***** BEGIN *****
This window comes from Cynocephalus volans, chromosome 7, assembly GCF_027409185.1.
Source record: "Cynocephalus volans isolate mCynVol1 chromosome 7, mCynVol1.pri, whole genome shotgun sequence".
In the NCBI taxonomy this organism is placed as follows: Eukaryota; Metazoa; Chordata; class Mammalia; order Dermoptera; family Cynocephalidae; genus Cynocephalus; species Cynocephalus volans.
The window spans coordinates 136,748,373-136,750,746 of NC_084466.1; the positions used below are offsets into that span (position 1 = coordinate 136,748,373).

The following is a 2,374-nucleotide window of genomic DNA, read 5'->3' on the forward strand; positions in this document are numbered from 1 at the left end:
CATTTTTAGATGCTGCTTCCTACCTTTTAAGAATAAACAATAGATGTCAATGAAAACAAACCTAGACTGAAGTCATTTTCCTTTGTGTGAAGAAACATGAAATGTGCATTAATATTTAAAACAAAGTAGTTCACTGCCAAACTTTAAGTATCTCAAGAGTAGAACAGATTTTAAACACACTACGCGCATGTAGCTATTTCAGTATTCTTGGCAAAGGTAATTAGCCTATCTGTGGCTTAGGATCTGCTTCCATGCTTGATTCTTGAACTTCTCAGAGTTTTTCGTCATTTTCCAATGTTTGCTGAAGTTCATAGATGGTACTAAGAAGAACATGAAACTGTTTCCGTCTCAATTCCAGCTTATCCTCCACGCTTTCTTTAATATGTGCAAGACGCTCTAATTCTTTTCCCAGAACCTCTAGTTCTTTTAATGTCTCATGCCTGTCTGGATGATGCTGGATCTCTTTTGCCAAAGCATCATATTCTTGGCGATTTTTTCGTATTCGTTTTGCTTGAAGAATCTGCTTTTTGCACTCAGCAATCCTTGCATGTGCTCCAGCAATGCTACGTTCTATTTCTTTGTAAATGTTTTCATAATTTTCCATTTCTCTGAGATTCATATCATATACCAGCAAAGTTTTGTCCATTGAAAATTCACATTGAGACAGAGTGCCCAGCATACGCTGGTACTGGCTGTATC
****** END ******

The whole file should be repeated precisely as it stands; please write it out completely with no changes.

This window comes from Cynocephalus volans, chromosome 7, assembly GCF_027409185.1.
Source record: "Cynocephalus volans isolate mCynVol1 chromosome 7, mCynVol1.pri, whole genome shotgun sequence".
In the NCBI taxonomy this organism is placed as follows: Eukaryota; Metazoa; Chordata; class Mammalia; order Dermoptera; family Cynocephalidae; genus Cynocephalus; species Cynocephalus volans.
The window spans coordinates 136,748,373-136,750,746 of NC_084466.1; the positions used below are offsets into that span (position 1 = coordinate 136,748,373).

The following is a 2,374-nucleotide window of genomic DNA, read 5'->3' on the forward strand; positions in this document are numbered from 1 at the left end:
CATTTTTAGATGCTGCTTCCTACCTTTTAAGAATAAACAATAGATGTCAATGAAAACAAACCTAGACTGAAGTCATTTTCCTTTGTGTGAAGAAACATGAAATGTGCATTAATATTTAAAACAAAGTAGTTCACTGCCAAACTTTAAGTATCTCAAGAGTAGAACAGATTTTAAACACACTACGCGCATGTAGCTATTTCAGTATTCTTGGCAAAGGTAATTAGCCTATCTGTGGCTTAGGATCTGCTTCCATGCTTGATTCTTGAACTTCTCAGAGTTTTTCGTCATTTTCCAATGTTTGCTGAAGTTCATAGATGGTACTAAGAAGAACATGAAACTGTTTCCGTCTCAATTCCAGCTTATCCTCCACGCTTTCTTTAATATGTGCAAGACGCTCTAATTCTTTTCCCAGAACCTCTAGTTCTTTTAATGTCTCATGCCTGTCTGGATGATGCTGGATCTCTTTTGCCAAAGCATCATATTCTTGGCGATTTTTTCGTATTCGTTTTGCTTGAAGAATCTGCTTTTTGCACTCAGCAATCCTTGCATGTGCTCCAGCAATGCTACGTTCTATTTCTTTGTAAATGTTTTCATAATTTTCCATTTCTCTGAGATTCATATCATATACCAGCAAAGTTTTGTCCATTGAAAATTCACATTGAGACAGAGTGCCCAGCATACGCTGGTACTGGCTGTATC